It is Memorial Day, a time which always reminds me of my favorite soldier. Don Clarkson taught me a lot about life during the years we umpired baseball together. And though I’ve run the story about our friendship before, I hope you’ll forgive me for sharing it again.
I miss you, Don.
I was a reporter for a long time and so, like most of my brethren, I carry a skeptical gene. What this means is we need proof, concrete verification from unimpeachable sources. Prove it or I simply cannot believe.
I’m older now, and though perhaps not wiser, have softened up that gene a bit, so that I can sometimes see unexplained light glowing around its edges. What changed me? A strange encounter one day in a classroom at the school where I teach.
But first, I have to tell you about Don.
When I was nearing 40, I was fired from the TV station where I worked. I’d been a sports reporter and anchor for five stations at both the local and national levels. Surely, I’d get another job soon. As the months passed, then the years, and my hopes for a reporting job dimmed, I started applying for all kinds of positions. Despite a college degree and a resume that included a stint anchoring SportsCenter at ESPN, I couldn’t even get a job bartending. One night, I faced the prospect of an early morning gig standing on an assembly line, courtesy of a temp agency.
I did have other skills, though it had been years since I’d spent my time officiating year round. Still, I’d called football, baseball, ice hockey, soccer, and basketball games in the past, and faced with the prospect of standing Lucy-like before a conveyor belt, I’d take a whistle anytime.
One sunny afternoon, I walked toward a baseball field where young players were warming up for a Babe Ruth League contest. As a woman official, I took my uniform and equipment very seriously, not wanting to give the fans and coaches anything extra to harangue me about. So, I was shocked by the appearance of the man behind the plate. Was he really wearing red sweatpants? And using an old-fashioned outside chest protector like the umps in Norman Rockwell paintings?
The man with the snow-white hair saw me. He smiled, raised a hand in greeting, and waved me over. Geez! He wasn’t even wearing a hat. Despite that inauspicious start, Don and I would be umpiring partners for the next five years.
Umpires spend a lot of time in parking lots, before and after games. Often we set up folding chairs and dress into and out of our gear from the beds of pickup trucks or the trunks of our cars. Sometimes, we just relax, have a cold drink, and let the breeze blow away the sweat accumulated from calling a three-hour game dressed in polyester and plastic, exceptionally poor choices for baseball in the Arizona desert. And, always, we talk.
Early in my friendship with Don, I spent a great deal of time feeling sorry for myself. I told him that I feared chance meetings with people I knew from my media days, dreading that awful question: “So what are you doing now?”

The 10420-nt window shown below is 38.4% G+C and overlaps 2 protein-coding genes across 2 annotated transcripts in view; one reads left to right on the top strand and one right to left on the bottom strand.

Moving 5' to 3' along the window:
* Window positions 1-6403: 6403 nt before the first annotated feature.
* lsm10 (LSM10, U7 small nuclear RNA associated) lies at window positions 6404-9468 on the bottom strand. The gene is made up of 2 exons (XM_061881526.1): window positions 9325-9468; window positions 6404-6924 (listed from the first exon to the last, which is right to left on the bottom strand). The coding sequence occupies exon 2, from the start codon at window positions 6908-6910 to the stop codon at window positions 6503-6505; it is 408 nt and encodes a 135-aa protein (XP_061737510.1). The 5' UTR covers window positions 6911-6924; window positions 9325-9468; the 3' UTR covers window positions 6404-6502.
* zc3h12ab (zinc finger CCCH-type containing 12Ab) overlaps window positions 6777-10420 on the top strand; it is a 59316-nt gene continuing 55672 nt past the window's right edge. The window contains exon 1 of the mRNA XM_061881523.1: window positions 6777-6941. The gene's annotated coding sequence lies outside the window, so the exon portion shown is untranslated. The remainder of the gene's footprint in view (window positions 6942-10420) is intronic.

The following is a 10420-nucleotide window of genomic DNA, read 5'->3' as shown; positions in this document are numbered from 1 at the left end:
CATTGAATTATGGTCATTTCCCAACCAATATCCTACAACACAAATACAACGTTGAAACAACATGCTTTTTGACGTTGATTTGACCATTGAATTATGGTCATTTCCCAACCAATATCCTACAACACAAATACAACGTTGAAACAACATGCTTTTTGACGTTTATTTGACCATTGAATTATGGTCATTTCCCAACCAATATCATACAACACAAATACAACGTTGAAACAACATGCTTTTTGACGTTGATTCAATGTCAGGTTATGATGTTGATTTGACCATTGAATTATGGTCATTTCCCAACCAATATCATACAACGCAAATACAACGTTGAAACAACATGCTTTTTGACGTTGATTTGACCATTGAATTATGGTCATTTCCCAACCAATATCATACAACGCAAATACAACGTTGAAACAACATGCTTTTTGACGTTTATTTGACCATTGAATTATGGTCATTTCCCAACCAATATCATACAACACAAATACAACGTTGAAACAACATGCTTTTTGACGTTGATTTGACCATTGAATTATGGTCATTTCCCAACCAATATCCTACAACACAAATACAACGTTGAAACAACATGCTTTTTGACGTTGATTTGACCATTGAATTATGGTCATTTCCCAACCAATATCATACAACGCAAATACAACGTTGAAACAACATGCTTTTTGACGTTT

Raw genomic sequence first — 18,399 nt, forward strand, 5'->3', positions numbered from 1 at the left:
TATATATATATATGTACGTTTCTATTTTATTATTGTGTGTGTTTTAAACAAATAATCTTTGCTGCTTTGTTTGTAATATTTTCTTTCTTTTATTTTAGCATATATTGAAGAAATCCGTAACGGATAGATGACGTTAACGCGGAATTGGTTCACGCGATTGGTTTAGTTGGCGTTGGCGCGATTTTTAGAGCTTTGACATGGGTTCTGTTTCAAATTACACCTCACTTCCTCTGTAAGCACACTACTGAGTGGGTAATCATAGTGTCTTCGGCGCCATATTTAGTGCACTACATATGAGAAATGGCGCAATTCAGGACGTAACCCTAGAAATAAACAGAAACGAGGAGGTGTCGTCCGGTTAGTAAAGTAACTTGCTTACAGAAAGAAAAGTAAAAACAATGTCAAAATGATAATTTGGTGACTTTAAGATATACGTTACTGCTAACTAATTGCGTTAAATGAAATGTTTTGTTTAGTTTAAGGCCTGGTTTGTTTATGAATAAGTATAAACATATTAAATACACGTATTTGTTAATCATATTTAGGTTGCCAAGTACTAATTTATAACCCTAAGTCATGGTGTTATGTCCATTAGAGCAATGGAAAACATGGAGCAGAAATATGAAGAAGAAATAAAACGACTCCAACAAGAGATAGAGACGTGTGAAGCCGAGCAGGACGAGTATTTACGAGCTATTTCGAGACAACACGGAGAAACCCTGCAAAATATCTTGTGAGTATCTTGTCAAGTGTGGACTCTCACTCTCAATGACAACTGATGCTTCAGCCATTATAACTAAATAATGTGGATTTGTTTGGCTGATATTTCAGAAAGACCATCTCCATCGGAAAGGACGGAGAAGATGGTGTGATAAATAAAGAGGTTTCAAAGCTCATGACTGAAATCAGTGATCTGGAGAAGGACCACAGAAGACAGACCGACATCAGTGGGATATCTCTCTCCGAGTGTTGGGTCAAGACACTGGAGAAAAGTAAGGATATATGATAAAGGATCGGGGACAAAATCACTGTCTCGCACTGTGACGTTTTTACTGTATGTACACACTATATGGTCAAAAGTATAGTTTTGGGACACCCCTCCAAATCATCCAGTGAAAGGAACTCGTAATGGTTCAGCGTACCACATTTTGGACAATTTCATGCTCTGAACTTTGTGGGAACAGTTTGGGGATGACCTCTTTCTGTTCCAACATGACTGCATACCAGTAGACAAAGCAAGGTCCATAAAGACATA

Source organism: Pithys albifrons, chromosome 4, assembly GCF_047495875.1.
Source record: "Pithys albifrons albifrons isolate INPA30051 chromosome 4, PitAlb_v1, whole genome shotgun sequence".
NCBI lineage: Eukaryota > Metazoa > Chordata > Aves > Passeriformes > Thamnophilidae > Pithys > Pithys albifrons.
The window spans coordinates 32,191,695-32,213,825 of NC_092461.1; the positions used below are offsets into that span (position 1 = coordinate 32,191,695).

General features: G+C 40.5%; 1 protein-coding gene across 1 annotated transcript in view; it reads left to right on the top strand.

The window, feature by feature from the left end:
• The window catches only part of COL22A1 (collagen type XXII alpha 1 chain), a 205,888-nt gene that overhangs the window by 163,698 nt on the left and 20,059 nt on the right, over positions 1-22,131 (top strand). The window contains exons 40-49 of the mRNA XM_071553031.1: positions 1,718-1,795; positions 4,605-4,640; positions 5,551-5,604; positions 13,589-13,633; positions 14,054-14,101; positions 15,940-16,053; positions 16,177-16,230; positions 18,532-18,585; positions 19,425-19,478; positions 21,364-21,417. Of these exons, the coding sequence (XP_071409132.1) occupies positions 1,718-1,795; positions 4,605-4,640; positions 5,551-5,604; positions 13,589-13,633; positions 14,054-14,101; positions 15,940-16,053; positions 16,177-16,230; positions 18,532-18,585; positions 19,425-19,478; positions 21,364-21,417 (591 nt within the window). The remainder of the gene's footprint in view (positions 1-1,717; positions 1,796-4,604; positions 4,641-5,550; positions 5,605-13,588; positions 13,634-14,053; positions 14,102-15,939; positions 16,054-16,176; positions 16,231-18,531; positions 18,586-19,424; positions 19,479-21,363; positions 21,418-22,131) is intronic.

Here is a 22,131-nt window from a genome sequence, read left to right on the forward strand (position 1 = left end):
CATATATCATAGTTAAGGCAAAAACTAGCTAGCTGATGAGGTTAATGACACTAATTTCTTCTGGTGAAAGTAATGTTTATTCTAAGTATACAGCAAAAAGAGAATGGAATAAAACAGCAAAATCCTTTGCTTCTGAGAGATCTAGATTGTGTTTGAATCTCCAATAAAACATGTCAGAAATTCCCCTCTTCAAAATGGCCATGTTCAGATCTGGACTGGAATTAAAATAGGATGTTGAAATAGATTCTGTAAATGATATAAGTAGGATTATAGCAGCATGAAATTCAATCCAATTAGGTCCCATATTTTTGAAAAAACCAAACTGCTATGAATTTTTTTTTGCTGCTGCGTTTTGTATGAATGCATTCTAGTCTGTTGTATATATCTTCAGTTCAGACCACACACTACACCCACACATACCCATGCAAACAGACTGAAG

In the meantime, I learned that Don was a Vietnam veteran: an Army Special Forces soldier who did two tours in-country. He was a decorated war hero and his profound limp was the result of a bullet that almost killed him. The close-clipped white beard covered scars left from other battle wounds. Then there was the Post Traumatic Stress caused by memories he carried from the war. But it was the mist that rained from American planes that would transform his life, the Agent Orange defoliant that destroyed the jungles and the lives of soldiers the poison fell upon.
Don was married and had eight children. His family was the center of his world. He was devoutly religious and believed that another life waited, one without the pain of his deteriorating body and the nightmares that plagued him. As a non-believer I argued the point, which might seem mean. But Don loved to do verbal battle, trying to convince me that my skepticism was misplaced.
We talked endlessly, often about my failing marriage to an alcoholic, my sadness at the loss of my career, and my inability to pay my bills. Don, meanwhile, almost never complained. He did tell me harrowing tales of his war years, but would always add stories about the wonderful people he’d met and the beauty of Vietnam.
Don died in July of 2010. He was 60. I’d not been to see him often enough since he retired from baseball. The last few occasions he was bedridden, though he never failed to grace me with a huge smile and a warm hand.
During the next few years I would often think about Don and I would sometimes get the feeling that he was somewhere nearby. Though, of course, that was impossible.
Then, one afternoon, I was standing in a classroom. The teacher behind the desk, who I had known for many years, looked at me with a quizzical expression.
“Who do you know that might be wearing an Army uniform?” she asked, her gaze focusing just behind me.
“What?” I turned around. There was no one there.
“Do you know who he is?”
“Who who is?”
“There’s someone here for you. He’s wearing fatigues. I sometimes see things,” she said with a smile and a shrug.
I turned around again. “Don?” I mumbled.
She paused. “Yes, it’s Don,” she finally said. “He’s got his hands on your shoulders. He wants you to know that he’s fine and you shouldn’t worry about him. And he wants you to be happy.”
In that moment, the skeptic in me began to fray. My normal impulse would be to argue and say “prove it,” but I couldn’t, because I believed her.
How do I explain what happened? I can’t. And while the experience didn’t suddenly make me religious, it did cause me to think about whatever happens next in a new way.
I have never sensed Don around me again. Still, I hope he’d be glad to know that I’ve taken his advice. Now, I do my best to find happiness in every day.